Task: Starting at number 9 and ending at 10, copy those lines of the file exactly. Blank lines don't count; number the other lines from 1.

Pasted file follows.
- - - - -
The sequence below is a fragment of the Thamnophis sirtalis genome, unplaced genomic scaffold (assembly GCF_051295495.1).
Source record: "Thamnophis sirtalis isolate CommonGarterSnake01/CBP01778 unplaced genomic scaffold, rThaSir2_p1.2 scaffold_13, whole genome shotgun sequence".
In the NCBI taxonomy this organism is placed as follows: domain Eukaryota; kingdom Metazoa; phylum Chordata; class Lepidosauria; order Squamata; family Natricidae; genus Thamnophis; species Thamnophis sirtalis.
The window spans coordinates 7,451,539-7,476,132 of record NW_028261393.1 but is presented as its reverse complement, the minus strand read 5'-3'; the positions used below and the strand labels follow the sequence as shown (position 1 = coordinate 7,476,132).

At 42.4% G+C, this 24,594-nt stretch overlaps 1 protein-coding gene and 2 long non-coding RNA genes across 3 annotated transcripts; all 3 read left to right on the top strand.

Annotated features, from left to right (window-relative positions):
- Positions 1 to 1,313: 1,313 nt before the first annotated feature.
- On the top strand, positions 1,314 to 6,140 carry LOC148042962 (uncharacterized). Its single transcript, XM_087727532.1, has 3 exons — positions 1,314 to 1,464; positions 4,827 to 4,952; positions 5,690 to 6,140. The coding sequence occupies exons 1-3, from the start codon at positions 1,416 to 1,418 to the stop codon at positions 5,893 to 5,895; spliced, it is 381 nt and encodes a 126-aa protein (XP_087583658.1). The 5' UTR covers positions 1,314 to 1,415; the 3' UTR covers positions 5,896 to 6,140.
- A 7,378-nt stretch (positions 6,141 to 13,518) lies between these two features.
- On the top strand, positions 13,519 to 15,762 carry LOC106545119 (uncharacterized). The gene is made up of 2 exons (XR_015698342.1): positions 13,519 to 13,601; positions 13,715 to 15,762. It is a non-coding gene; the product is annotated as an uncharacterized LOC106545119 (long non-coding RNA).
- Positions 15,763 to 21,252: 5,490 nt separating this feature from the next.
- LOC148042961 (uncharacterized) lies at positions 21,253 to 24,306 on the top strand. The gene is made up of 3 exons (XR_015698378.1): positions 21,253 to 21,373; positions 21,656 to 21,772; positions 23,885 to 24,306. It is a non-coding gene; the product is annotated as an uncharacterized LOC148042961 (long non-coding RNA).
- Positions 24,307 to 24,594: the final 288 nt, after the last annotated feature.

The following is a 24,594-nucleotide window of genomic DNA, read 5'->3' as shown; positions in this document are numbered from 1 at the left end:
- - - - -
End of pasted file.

- A 7,378-nt stretch (positions 6,141 to 13,518) lies between these two features.
- On the top strand, positions 13,519 to 15,762 carry LOC106545119 (uncharacterized). The gene is made up of 2 exons (XR_015698342.1): positions 13,519 to 13,601; positions 13,715 to 15,762. It is a non-coding gene; the product is annotated as an uncharacterized LOC106545119 (long non-coding RNA).